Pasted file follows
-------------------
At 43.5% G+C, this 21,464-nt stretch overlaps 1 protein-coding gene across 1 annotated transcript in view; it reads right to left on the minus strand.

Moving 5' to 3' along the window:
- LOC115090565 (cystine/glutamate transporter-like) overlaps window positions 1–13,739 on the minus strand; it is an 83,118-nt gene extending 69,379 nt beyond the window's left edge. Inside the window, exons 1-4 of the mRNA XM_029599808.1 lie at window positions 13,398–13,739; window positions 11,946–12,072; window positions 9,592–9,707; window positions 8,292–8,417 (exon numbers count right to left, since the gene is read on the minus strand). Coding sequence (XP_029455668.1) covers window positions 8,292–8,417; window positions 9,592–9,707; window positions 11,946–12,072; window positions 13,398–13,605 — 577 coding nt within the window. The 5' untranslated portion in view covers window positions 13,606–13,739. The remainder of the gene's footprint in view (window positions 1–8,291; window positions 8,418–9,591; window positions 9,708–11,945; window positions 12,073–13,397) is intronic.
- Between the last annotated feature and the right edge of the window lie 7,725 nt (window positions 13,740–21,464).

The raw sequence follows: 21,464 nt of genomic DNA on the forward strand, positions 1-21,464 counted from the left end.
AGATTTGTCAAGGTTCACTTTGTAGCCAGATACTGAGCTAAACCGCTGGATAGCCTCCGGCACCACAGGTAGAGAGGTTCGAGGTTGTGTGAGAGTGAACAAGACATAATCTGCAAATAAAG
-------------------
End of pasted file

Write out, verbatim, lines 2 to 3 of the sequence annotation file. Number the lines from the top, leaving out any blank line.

Moving 5' to 3' along the window:
- LOC115090565 (cystine/glutamate transporter-like) overlaps window positions 1–13,739 on the minus strand; it is an 83,118-nt gene extending 69,379 nt beyond the window's left edge. Inside the window, exons 1-4 of the mRNA XM_029599808.1 lie at window positions 13,398–13,739; window positions 11,946–12,072; window positions 9,592–9,707; window positions 8,292–8,417 (exon numbers count right to left, since the gene is read on the minus strand). Coding sequence (XP_029455668.1) covers window positions 8,292–8,417; window positions 9,592–9,707; window positions 11,946–12,072; window positions 13,398–13,605 — 577 coding nt within the window. The 5' untranslated portion in view covers window positions 13,606–13,739. The remainder of the gene's footprint in view (window positions 1–8,291; window positions 8,418–9,591; window positions 9,708–11,945; window positions 12,073–13,397) is intronic.